Chris Price is convening the session and she explains the format: The poet will read the poem, Manhire will offer his feedback, then the other two poets, then the audience will be given a chance to have their say, then the poet will have a chance to respond. She says every poem has exactly 15 minutes and she’ll be acting as timekeeper – she does a great job throughout the session. The workshop begins with Alistair Galbraith’s ‘Gliding’. I wasn’t sure how much of the feedback to put in this post, some of it may not make sense without the poem in front of you but I think it’s also interesting to see how people talk about poetry, so here goes.
Manhire says he loved hearing Galbraith read the poem. He said when it arrived it had double-line spaces and he feels like Galbraith’s reading gave it back some of this space. He says it’s interesting that each line starts with a capital letter, that this makes him imagine the poem is older than it actually is. He talks about the long lines, the way they swoop from left to right, each line seems like a single breath. He says it’s interesting that the poem talks a lot about seeing but it’s not terrifically visual. He reminds us of Pound’s ‘In a Station of the Metro’, he says this poem has the ‘apparition of these faces in a crowd’ but not the ‘petals on a wet black bough’. There is very little concrete visualisation. Manhire then starts to look at individual lines. There are a couple of places where he ‘choked for the meaning’ where the poem loses its ecstatic movement and starts instead to explain. There is a line which is awkward musically and in its meaning. Manhire says he could have forgiven the confusion of meaning if it had been sufficiently musical. He notes that it seems that where he was the most caught up in the poem is the exact place the poem throws him out. He also has a problem with the last three lines, they feel like a coda, like they come from outside of the experience of the poem. He simultaneously wants them there and doesn’t want them there. Then he says something I’ve heard heaps in workshop – I don’t know how to fix it though. I love this about workshops, it gives me such faith that the writer is doing something which only they can do. As a reader I can describe my experience of reading the work, but usually I have no idea how to fix what I see as problematic.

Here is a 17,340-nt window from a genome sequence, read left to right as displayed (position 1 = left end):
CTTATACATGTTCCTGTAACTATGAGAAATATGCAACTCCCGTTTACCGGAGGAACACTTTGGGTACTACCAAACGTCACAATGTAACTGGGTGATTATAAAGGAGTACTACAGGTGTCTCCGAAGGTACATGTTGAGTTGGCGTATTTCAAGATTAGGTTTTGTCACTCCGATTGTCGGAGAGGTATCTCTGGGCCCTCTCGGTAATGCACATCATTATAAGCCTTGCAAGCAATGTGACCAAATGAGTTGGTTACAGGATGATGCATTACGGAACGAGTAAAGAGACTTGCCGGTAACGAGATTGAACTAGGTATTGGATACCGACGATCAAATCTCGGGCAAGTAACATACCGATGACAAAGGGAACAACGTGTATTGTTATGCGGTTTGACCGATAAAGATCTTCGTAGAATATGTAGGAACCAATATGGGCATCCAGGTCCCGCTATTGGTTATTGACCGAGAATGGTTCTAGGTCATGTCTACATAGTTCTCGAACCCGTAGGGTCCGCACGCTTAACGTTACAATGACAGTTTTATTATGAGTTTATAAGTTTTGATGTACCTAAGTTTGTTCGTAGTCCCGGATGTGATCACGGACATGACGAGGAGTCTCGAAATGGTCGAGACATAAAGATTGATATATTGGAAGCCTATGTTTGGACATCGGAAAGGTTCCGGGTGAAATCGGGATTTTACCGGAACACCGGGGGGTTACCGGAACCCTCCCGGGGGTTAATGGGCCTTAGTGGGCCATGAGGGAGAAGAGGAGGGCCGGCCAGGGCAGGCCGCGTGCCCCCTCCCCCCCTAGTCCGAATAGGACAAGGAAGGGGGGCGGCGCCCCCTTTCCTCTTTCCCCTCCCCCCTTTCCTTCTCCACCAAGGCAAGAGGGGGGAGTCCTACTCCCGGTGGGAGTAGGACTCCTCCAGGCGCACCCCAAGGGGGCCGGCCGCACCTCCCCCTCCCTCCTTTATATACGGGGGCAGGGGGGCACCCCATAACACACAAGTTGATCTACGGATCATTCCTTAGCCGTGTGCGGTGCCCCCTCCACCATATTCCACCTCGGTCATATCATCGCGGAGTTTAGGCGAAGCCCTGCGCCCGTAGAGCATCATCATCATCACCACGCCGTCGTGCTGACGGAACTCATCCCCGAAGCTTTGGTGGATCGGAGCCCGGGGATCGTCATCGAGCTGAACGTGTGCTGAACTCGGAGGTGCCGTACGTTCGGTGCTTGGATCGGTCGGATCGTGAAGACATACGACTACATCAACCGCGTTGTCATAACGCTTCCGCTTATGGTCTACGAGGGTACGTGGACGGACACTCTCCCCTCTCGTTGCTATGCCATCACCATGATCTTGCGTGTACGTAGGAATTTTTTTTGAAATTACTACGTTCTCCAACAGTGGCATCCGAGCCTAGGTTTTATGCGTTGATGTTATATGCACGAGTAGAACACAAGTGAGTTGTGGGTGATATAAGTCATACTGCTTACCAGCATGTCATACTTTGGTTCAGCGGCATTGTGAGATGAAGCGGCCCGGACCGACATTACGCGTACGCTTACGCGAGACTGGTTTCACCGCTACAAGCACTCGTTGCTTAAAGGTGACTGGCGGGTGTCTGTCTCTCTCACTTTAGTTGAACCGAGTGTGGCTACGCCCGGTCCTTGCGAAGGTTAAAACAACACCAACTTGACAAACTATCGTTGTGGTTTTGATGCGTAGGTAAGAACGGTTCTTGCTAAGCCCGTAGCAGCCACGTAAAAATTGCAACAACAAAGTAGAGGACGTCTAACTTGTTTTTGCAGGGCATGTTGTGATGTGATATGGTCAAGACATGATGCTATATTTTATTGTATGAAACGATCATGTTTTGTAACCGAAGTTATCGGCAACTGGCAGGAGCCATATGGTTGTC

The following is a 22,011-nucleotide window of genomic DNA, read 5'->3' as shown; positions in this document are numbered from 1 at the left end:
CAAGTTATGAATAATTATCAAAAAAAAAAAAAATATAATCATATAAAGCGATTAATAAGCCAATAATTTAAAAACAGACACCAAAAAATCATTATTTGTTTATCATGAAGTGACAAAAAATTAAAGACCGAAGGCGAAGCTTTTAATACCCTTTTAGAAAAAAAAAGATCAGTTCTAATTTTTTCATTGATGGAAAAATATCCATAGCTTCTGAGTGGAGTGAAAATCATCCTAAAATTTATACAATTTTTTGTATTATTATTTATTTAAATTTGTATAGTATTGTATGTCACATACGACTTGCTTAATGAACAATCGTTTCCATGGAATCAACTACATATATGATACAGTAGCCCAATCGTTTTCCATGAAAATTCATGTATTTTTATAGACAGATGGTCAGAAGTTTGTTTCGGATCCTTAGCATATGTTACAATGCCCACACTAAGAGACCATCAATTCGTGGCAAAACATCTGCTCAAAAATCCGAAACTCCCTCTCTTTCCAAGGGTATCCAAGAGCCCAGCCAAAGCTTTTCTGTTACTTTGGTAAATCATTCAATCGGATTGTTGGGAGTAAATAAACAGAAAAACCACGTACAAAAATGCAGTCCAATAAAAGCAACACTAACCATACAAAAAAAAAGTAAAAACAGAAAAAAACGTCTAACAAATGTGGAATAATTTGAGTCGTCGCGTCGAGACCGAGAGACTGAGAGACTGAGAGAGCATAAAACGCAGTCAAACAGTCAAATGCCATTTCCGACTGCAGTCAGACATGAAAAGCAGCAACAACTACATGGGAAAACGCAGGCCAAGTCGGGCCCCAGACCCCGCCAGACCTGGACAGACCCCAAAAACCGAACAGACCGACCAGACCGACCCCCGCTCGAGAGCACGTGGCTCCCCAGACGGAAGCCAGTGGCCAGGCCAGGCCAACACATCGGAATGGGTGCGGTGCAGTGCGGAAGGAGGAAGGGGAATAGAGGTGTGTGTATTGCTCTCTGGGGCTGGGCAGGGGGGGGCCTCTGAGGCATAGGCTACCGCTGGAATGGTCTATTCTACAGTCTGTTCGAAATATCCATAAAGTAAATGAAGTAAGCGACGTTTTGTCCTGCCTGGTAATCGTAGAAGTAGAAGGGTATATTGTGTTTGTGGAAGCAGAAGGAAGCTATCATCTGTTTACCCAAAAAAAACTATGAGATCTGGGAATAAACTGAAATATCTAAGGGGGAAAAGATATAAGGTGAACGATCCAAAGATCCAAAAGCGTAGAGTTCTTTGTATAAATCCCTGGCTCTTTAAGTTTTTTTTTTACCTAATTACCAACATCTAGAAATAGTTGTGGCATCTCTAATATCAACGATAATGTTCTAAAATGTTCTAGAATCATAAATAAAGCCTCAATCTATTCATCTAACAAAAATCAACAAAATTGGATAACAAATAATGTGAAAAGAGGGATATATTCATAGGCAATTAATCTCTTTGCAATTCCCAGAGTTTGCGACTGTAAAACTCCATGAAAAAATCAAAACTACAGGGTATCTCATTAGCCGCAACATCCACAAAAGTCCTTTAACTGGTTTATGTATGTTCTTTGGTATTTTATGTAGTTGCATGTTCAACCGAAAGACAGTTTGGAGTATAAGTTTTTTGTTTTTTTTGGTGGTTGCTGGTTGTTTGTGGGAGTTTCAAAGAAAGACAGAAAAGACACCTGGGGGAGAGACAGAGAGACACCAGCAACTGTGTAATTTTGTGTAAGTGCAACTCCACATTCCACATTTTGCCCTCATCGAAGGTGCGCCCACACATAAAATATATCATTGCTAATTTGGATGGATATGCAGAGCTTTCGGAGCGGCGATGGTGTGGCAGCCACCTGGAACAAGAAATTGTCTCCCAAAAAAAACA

Jo Morris is next, she says she noticed that Galbraith read punctuation that wasn’t there and she wonders if the line breaks are acting as punctuation. She wonders if it would be worth putting some of the punctuation in. Vida Zelenka agrees about the end and also is not sure how to fix it.
Price asks Galbraith if he has any response and he begins by saying the reason each line starts with a capital letter is because he has an old computer, and it just does that. He agrees with a lot of what the others have said and thanks them. His explanation of the poem is beautiful, he says it is about one of those days that only come once or twice a year when the air is full of downy seed and you see, that although the weather report says there’s a North Easterly or a North Westerly there is never just one movement in wind. He explains that the poem was originally written 15 years ago and how it is hard to get past certain things when you begin to work again on something that old. I’ve sometimes wondered about whether a workshop is the best way to teach or work on poetry but watching Galbraith, in fact all of the poets, kind of restores my faith – it is a wonderful way to capture a reader’s experience and it really seems to make us better readers, of other’s work first but then of our own.